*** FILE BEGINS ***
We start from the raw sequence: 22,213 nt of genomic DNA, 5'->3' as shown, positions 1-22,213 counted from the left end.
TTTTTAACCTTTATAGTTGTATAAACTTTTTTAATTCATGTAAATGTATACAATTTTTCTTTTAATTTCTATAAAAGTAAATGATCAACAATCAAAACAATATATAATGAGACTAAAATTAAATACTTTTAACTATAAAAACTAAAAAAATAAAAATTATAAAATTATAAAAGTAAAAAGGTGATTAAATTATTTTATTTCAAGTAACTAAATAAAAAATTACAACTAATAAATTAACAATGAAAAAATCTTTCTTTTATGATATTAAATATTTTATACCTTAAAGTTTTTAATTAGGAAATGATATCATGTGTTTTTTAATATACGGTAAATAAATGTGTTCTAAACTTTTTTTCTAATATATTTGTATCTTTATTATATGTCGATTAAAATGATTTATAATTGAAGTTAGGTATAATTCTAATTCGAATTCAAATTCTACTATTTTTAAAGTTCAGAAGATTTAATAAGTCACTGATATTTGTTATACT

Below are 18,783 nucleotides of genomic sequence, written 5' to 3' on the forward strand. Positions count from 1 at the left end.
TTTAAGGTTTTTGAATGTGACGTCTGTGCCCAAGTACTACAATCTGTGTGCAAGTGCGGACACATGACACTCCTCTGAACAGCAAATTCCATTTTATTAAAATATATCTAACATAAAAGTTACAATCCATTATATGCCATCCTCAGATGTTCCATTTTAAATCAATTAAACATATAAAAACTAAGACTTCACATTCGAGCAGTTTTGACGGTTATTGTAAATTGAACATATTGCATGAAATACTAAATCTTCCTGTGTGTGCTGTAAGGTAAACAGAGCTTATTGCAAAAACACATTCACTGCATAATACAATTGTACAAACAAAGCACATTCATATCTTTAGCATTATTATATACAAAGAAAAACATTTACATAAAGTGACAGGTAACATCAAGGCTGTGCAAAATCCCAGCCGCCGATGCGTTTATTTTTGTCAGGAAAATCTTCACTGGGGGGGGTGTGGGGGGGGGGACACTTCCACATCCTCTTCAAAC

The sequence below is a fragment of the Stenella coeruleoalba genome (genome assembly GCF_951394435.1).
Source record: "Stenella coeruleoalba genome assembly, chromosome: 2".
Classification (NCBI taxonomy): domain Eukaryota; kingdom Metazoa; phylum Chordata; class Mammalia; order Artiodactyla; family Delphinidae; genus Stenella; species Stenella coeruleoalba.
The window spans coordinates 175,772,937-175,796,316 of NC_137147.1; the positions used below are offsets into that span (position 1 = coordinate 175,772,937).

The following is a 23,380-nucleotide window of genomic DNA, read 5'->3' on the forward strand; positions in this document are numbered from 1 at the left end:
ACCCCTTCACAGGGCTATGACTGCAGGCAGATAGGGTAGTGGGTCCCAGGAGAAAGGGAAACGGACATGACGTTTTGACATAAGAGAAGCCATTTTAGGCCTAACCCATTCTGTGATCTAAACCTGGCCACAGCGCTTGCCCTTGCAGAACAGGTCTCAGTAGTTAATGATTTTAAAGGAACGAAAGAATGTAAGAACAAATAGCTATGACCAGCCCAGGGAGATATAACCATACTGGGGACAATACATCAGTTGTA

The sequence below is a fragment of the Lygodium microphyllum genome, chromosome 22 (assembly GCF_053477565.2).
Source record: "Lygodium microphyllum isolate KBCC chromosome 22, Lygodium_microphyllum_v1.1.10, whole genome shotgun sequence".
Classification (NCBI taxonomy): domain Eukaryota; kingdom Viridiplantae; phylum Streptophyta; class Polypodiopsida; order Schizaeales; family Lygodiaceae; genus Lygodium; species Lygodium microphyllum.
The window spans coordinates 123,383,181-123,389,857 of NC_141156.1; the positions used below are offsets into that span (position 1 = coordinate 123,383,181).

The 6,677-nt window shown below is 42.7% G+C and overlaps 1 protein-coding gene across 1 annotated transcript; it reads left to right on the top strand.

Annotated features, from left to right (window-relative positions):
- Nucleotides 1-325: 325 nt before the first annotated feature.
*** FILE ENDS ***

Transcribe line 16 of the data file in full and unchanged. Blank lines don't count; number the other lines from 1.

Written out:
Annotated features, from left to right (window-relative positions):